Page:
The thumping church music, booming choir and exuberant crowd of about a million people greeting Pope Francis for an open-air papal Mass on Wednesday in Kinshasa, capital of the Democratic Republic of Congo, felt a world away from the violence ravaging the country’s east, where scores of competing armed groups are pillaging villages, plundering resources and heightening tensions with Rwanda across the border.
But it was not far from the mind of the pope or of the flock that had come to see him.
“There are many, many problems in Goma,” said Edouard Lobanga, 38, referring to the main city in Congo’s embattled east. “Many, many terrorists. They are killing the women, killing the children, killing the girls.”
Pope Francis began his second day in Congo, part of a six-day trip that will also take him to South Sudan, by focusing on that often-overlooked violence, seeking to bring a measure of peace to an overwhelmingly Christian country that has known little of it.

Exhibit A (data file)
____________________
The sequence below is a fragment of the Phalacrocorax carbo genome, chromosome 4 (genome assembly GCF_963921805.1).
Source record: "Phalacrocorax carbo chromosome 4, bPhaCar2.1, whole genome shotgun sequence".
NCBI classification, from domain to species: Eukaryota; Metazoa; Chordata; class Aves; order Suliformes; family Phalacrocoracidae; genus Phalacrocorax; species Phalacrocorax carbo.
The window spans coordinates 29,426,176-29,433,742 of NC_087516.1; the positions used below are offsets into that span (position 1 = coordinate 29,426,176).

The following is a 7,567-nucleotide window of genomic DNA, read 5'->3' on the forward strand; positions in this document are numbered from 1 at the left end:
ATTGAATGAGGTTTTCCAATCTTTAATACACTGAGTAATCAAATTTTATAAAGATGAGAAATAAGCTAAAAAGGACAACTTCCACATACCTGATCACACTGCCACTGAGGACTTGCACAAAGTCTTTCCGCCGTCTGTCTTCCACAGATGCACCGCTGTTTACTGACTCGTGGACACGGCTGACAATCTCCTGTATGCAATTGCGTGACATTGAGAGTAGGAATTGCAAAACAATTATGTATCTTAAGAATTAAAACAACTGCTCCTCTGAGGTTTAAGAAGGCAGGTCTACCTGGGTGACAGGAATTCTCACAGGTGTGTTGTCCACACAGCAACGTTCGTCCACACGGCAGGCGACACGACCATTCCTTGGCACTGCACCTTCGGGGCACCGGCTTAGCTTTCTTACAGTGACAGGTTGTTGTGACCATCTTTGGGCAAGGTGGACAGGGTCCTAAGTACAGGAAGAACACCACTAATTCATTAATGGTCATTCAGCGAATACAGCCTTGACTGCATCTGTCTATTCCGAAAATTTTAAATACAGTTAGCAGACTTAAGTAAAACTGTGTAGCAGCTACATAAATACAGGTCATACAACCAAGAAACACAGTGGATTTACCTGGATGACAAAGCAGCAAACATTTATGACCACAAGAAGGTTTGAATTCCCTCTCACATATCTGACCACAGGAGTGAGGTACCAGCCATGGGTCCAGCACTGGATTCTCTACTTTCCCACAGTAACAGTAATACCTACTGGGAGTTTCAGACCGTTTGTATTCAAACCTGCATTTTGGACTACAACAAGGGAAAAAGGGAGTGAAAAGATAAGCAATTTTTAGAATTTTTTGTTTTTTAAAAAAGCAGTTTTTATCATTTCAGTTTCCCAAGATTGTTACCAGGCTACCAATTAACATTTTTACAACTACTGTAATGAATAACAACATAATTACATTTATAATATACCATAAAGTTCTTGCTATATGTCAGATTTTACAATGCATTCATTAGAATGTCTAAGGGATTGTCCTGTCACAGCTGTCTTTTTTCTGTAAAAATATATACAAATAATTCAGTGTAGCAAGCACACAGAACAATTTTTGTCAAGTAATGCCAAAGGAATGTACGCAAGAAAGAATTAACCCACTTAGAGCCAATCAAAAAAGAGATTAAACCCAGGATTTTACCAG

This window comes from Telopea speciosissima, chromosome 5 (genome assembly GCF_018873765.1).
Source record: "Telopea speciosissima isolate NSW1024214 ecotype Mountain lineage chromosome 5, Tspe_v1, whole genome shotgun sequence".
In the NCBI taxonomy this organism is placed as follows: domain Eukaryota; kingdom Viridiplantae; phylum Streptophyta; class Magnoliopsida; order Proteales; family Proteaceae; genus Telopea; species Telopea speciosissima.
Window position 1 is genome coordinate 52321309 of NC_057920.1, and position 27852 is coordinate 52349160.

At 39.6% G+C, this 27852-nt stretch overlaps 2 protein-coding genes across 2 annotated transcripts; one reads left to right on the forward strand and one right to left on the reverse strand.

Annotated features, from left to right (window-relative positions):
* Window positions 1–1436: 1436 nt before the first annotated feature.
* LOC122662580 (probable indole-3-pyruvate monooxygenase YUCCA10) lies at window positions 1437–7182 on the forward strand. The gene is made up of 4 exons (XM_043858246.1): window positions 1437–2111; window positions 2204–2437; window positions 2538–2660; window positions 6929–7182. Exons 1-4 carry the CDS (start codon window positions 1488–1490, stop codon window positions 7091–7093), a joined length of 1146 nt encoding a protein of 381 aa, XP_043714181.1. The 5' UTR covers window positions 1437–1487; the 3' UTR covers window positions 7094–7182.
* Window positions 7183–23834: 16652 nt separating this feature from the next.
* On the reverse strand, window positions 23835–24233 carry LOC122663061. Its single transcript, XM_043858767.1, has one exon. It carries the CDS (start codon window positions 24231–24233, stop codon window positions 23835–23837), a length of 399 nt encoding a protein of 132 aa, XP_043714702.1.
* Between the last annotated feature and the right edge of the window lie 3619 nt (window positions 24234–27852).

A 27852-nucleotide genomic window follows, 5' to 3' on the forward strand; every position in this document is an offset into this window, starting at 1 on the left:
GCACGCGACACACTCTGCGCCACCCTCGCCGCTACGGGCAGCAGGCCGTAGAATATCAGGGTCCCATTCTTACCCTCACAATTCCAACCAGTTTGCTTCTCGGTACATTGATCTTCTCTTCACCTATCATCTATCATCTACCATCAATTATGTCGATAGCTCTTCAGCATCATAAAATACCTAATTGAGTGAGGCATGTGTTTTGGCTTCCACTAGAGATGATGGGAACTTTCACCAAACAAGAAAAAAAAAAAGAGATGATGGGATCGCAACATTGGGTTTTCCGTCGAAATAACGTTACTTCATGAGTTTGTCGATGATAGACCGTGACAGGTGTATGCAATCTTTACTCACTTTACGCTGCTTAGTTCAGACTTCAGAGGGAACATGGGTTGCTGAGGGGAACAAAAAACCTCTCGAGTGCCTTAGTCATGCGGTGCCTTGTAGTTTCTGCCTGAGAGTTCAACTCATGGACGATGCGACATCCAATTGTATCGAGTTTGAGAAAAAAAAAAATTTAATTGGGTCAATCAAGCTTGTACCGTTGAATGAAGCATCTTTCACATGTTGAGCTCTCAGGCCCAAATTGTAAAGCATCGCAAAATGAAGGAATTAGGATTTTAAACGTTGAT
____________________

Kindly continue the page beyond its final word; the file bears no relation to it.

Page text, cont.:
He directly appealed to the warring groups to put down their weapons, forgive one another and let an enormous nation scarred by bloody conflict and plunder begin to heal.
“For all of you in this country who call yourselves Christians but engage in violence,” Francis said, “The Lord is telling you: ‘Lay down your arms, embrace mercy,’” adding that God “knows the wounds of your country, your people, your land. They are wounds that ache, continually infected by hatred and violence, while the medicine of justice and the balm of hope never seem to arrive.”
Francis sought to be that balm and bring, as he put it in Tuesday’s speech, “the closeness, the affection and the consolation of the entire Catholic Church.” He arrived Wednesday morning to an airport field in Kinshasa, riding around in his popemobile and waving to a vast and swaying sea of onlookers, a turnout the pope has not seen in years. Some cheered him on the wings of planes. Long rows of children in white Communion dresses danced. Many wore shirts, hats and brilliant, flowing dresses bearing Francis’ face.
But the intensifying fighting and violence in the eastern provinces of North Kivu, South Kivu and Ituri forced the pope to abandon his original plan to visit Goma, far away in a huge country about 80 times the size of Belgium, its former colonizer.
Instead, some of the victims of that violence will come to Francis on Wednesday, in a private meeting at the papal nunciature in Kinshasa.